Research led by Roswell Park advances possibilities for treating solid tumors with CAR T
- ‘Armored CAR’ T cells engineered to target DLL3 antigen and secrete IL-18
- Durable responses further enhanced with immune checkpoint inhibitor
- Approach may hold promise for other DLL3-positive neuroendocrine cancers
BUFFALO, N.Y. — A new approach to chimeric antigen receptor T-cell (CAR T) therapy has shown great promise against small cell lung cancer (SCLC) in a preclinical study. The findings cover new ground in our understanding of how CAR T can be employed against solid-tumor cancers, and provide support for further studies in cancer patients.
Renier Brentjens, MD, PhD, Deputy Director and the Katherine Anne Gioia Endowed Chair in Cancer Medicine at Roswell Park Comprehensive Cancer Center, served as principal investigator of the study, “IL-18-secreting CAR T cells targeting DLL3 are highly effective in small cell lung cancer models,” recently published in the Journal of Clinical Investigation. The research was a collaborative effort with researchers at Memorial Sloan Kettering Cancer Center and the Weill Cornell School of Medicine.
SCLC represents 15% of all lung cancers. At the time of diagnosis, two-thirds of patients have metastatic disease, which means the cancer has spread to other parts of the body — one reason median overall survival stands at just 13 months. Although tumors may initially respond to chemotherapy, the cancer almost always returns, underscoring the need for newer and more effective treatments.
CAR T-cell therapy, sometimes called a “living drug,” re-engineers a patient’s own T cells, part of the immune system that can attach themselves to cancer cells and destroy them. However, that’s possible only when a specific type of receptor on the surface of the T cell fits with a specific antigen, or protein, on the surface of the cancer cell. To ensure the right fit, T cells are separated from the patient’s blood and sent to a laboratory, where a gene is inserted to transform them into CAR T cells that are better able to seek out, attach themselves to and kill cancer cells bearing a specific antigen. The CAR T cells are then multiplied and returned to the patient to launch their attack.
The effectiveness of CAR T-cell therapy has so far been limited to blood cancers. Since 2017 the Food & Drug Administration has approved six CAR T-cell products to treat those types of cancer, but the same treatment approach has fallen flat in patients with solid tumors.
“First-generation CAR T cells have not yet demonstrated significant progress in solid tumors,” says Dr. Brentjens. He and his colleagues believe that’s because the tumor microenvironment (TME) — the blood vessels, normal cells and other elements surrounding the tumor cell — suppresses the immune system, causing T cells to become exhausted and unable to defend against cancer cells.
To overcome that problem, the researchers came up with a two-pronged attack strategy. First they developed CAR T cells that could home in on Delta-like ligand 3 (DLL3), an antigen found on the surface on SCLC tumor cells. Then they went a step further, upgrading them to “armored CAR” T cells that could express another molecule — in this case, interleukin-18 (IL-18), a protein encoded by the IL 18 gene that regulates the immune system’s response to disease.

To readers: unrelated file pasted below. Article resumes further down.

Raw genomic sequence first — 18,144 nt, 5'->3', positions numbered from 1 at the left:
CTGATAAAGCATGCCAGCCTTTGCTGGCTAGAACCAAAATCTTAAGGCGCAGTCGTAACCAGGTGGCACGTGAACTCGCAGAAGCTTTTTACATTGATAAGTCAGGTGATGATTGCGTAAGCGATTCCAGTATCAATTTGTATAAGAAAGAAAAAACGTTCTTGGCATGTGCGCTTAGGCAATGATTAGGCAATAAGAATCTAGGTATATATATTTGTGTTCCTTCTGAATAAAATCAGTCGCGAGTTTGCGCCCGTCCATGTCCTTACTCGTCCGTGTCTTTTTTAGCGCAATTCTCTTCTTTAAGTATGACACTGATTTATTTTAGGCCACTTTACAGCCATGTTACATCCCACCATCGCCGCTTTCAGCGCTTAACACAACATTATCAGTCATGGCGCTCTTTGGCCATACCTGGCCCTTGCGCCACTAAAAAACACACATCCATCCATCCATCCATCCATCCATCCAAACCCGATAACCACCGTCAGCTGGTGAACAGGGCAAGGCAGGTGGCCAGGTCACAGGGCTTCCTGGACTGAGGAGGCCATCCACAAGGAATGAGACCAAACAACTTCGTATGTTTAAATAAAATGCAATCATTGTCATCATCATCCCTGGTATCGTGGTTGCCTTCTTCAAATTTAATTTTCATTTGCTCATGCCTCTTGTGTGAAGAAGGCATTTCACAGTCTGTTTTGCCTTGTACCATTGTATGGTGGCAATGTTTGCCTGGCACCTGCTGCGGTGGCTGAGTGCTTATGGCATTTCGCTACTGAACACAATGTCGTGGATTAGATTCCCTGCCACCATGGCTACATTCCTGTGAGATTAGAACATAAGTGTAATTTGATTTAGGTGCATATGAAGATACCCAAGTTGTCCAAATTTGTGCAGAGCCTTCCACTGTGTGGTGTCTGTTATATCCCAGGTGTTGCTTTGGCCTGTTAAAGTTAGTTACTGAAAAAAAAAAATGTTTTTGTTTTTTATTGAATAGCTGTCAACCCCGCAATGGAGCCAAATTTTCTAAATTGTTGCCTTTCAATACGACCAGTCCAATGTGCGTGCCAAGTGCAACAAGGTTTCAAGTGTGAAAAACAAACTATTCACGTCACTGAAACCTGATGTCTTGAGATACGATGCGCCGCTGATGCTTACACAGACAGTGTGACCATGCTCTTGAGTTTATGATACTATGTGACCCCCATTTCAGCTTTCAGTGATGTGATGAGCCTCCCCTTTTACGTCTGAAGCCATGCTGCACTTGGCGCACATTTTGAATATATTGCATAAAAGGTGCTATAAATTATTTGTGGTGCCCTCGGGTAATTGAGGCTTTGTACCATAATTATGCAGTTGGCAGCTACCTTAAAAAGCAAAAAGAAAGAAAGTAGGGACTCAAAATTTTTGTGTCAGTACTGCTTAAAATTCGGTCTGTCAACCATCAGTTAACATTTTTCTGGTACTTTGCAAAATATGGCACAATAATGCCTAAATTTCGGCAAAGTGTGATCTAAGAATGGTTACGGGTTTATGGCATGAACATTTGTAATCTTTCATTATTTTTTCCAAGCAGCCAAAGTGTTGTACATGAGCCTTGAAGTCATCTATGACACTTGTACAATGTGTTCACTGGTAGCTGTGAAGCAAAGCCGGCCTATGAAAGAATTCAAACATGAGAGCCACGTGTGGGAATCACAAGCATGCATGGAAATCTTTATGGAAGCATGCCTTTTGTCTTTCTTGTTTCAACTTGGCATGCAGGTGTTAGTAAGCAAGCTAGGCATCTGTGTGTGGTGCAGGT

In both xenograft and murine models of SCLC, the IL-18-secreting CAR T cells targeting DLL3 greatly increased anti-tumor activity, producing a stronger response than IL-12 and IL-16, two other interleukins evaluated during the study. IL-18 also reduced T-cell exhaustion, caused the DLL3 CAR T cells to multiply and live longer, and produced more T cells capable of “remembering” the DLL3 antigen so they could continue target it for destruction in the future. At the same time, IL-18 activated more tumor-infiltrating lymphocytes (TILs), immune cells that enter the tumor to kill it.
“Putting the IL 18 gene into those T cells allowed for much better eradication of the tumors,” says Dr. Brentjens. In fact, in xenograft SCLC animal models, the strategy resulted in complete destruction of H82 tumors, models representing recurrent SCLC. The researchers also noted significant improvement in survival when the IL-18-secreting CAR T cells were combined with a type of immunotherapy called an immune checkpoint inhibitor.
Because DLL3 is expressed in many neuroendocrine cancers — including high-grade cancers of the lung, prostate, breast, pancreas and intestinal tract, as well as low-grade gliomas and neuroblastomas — CAR T cells targeting DLL3 could provide new treatment options for those diseases.
“This is a next-generation CAR T cell,” explains Dr. Brentjens. “Now that we’ve shown this technology to be effective, we’re eager to advance the work to clinical-stage research assessing how effective this approach may be in cancer patients.”
Roswell Park Comprehensive Cancer Center is a community united by the drive to eliminate cancer’s grip on humanity by unlocking its secrets through personalized approaches and unleashing the healing power of hope. Founded by Dr. Roswell Park in 1898, it is the only National Cancer Institute-designated comprehensive cancer center in Upstate New York. Learn more at www.roswellpark.org, or contact us at 1-800-ROSWELL (1-800-767-9355) or ASKRoswell@RoswellPark.org.
Annie Deck-Miller, Director of Public Relations